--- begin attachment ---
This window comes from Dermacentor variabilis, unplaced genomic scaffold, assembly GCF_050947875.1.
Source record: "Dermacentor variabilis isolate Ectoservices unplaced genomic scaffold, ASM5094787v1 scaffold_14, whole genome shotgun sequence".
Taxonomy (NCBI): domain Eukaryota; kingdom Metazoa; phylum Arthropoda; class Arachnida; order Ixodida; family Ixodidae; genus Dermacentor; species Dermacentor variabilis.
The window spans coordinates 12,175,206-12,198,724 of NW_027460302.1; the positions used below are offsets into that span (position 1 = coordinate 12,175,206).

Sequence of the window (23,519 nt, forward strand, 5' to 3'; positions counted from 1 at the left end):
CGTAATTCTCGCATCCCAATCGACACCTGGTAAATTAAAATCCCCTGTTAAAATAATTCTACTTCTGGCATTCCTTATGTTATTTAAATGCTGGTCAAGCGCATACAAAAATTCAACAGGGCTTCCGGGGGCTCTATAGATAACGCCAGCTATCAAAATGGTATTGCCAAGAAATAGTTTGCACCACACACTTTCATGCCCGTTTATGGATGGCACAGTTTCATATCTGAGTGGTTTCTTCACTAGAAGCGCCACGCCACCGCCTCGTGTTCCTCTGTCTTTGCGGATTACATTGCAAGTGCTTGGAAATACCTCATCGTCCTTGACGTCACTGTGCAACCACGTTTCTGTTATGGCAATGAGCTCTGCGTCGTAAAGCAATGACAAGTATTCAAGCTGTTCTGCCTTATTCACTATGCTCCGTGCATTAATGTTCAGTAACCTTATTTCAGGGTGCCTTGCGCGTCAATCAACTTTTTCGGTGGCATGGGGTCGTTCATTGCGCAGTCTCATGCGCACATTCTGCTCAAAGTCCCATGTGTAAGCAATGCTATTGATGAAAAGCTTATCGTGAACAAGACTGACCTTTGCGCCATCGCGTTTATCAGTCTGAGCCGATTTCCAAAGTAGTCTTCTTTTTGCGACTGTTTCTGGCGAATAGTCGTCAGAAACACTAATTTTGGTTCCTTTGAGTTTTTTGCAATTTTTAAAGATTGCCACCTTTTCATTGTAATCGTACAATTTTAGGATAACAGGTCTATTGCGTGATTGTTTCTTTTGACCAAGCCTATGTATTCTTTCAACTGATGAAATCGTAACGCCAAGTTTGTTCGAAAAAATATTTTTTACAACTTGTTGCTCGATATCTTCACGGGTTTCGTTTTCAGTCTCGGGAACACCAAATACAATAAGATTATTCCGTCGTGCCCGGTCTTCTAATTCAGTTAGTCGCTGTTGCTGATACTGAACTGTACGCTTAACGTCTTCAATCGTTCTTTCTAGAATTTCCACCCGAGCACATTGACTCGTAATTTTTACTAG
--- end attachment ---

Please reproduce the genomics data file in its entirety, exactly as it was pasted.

This window comes from Dermacentor variabilis, unplaced genomic scaffold, assembly GCF_050947875.1.
Source record: "Dermacentor variabilis isolate Ectoservices unplaced genomic scaffold, ASM5094787v1 scaffold_14, whole genome shotgun sequence".
Taxonomy (NCBI): domain Eukaryota; kingdom Metazoa; phylum Arthropoda; class Arachnida; order Ixodida; family Ixodidae; genus Dermacentor; species Dermacentor variabilis.
The window spans coordinates 12,175,206-12,198,724 of NW_027460302.1; the positions used below are offsets into that span (position 1 = coordinate 12,175,206).

Sequence of the window (23,519 nt, forward strand, 5' to 3'; positions counted from 1 at the left end):
CGTAATTCTCGCATCCCAATCGACACCTGGTAAATTAAAATCCCCTGTTAAAATAATTCTACTTCTGGCATTCCTTATGTTATTTAAATGCTGGTCAAGCGCATACAAAAATTCAACAGGGCTTCCGGGGGCTCTATAGATAACGCCAGCTATCAAAATGGTATTGCCAAGAAATAGTTTGCACCACACACTTTCATGCCCGTTTATGGATGGCACAGTTTCATATCTGAGTGGTTTCTTCACTAGAAGCGCCACGCCACCGCCTCGTGTTCCTCTGTCTTTGCGGATTACATTGCAAGTGCTTGGAAATACCTCATCGTCCTTGACGTCACTGTGCAACCACGTTTCTGTTATGGCAATGAGCTCTGCGTCGTAAAGCAATGACAAGTATTCAAGCTGTTCTGCCTTATTCACTATGCTCCGTGCATTAATGTTCAGTAACCTTATTTCAGGGTGCCTTGCGCGTCAATCAACTTTTTCGGTGGCATGGGGTCGTTCATTGCGCAGTCTCATGCGCACATTCTGCTCAAAGTCCCATGTGTAAGCAATGCTATTGATGAAAAGCTTATCGTGAACAAGACTGACCTTTGCGCCATCGCGTTTATCAGTCTGAGCCGATTTCCAAAGTAGTCTTCTTTTTGCGACTGTTTCTGGCGAATAGTCGTCAGAAACACTAATTTTGGTTCCTTTGAGTTTTTTGCAATTTTTAAAGATTGCCACCTTTTCATTGTAATCGTACAATTTTAGGATAACAGGTCTATTGCGTGATTGTTTCTTTTGACCAAGCCTATGTATTCTTTCAACTGATGAAATCGTAACGCCAAGTTTGTTCGAAAAAATATTTTTTACAACTTGTTGCTCGATATCTTCACGGGTTTCGTTTTCAGTCTCGGGAACACCAAATACAATAAGATTATTCCGTCGTGCCCGGTCTTCTAATTCAGTTAGTCGCTGTTGCTGATACTGAACTGTACGCTTAACGTCTTCAATCGTTCTTTCTAGAATTTCCACCCGAGCACATTGACTCGTAATTTTTACTAG